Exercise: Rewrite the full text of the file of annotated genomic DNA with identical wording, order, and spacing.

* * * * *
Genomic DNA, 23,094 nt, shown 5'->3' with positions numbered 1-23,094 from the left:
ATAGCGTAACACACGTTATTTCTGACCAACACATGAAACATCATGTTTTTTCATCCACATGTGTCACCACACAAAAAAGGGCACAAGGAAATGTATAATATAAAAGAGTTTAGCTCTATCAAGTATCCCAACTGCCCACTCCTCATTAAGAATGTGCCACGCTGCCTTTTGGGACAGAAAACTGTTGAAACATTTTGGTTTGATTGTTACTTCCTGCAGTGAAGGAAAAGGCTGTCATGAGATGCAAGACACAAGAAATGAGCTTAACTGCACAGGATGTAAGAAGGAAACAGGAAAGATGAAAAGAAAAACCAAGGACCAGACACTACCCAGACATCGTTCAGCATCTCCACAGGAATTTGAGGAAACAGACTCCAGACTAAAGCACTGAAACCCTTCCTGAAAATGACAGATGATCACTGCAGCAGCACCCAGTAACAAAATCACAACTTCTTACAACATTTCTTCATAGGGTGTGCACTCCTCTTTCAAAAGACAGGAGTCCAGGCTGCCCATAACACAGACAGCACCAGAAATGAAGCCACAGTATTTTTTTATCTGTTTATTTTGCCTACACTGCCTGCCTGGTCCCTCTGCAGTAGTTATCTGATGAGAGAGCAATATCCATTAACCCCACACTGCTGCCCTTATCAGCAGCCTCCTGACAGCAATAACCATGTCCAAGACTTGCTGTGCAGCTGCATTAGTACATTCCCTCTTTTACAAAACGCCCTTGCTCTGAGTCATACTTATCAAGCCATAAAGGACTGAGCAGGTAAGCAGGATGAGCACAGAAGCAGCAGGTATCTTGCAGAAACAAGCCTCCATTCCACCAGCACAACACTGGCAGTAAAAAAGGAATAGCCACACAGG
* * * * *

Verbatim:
Genomic DNA, 23,094 nt, shown 5'->3' with positions numbered 1-23,094 from the left:
ATAGCGTAACACACGTTATTTCTGACCAACACATGAAACATCATGTTTTTTCATCCACATGTGTCACCACACAAAAAAGGGCACAAGGAAATGTATAATATAAAAGAGTTTAGCTCTATCAAGTATCCCAACTGCCCACTCCTCATTAAGAATGTGCCACGCTGCCTTTTGGGACAGAAAACTGTTGAAACATTTTGGTTTGATTGTTACTTCCTGCAGTGAAGGAAAAGGCTGTCATGAGATGCAAGACACAAGAAATGAGCTTAACTGCACAGGATGTAAGAAGGAAACAGGAAAGATGAAAAGAAAAACCAAGGACCAGACACTACCCAGACATCGTTCAGCATCTCCACAGGAATTTGAGGAAACAGACTCCAGACTAAAGCACTGAAACCCTTCCTGAAAATGACAGATGATCACTGCAGCAGCACCCAGTAACAAAATCACAACTTCTTACAACATTTCTTCATAGGGTGTGCACTCCTCTTTCAAAAGACAGGAGTCCAGGCTGCCCATAACACAGACAGCACCAGAAATGAAGCCACAGTATTTTTTTATCTGTTTATTTTGCCTACACTGCCTGCCTGGTCCCTCTGCAGTAGTTATCTGATGAGAGAGCAATATCCATTAACCCCACACTGCTGCCCTTATCAGCAGCCTCCTGACAGCAATAACCATGTCCAAGACTTGCTGTGCAGCTGCATTAGTACATTCCCTCTTTTACAAAACGCCCTTGCTCTGAGTCATACTTATCAAGCCATAAAGGACTGAGCAGGTAAGCAGGATGAGCACAGAAGCAGCAGGTATCTTGCAGAAACAAGCCTCCATTCCACCAGCACAACACTGGCAGTAAAAAAGGAATAGCCACACAGG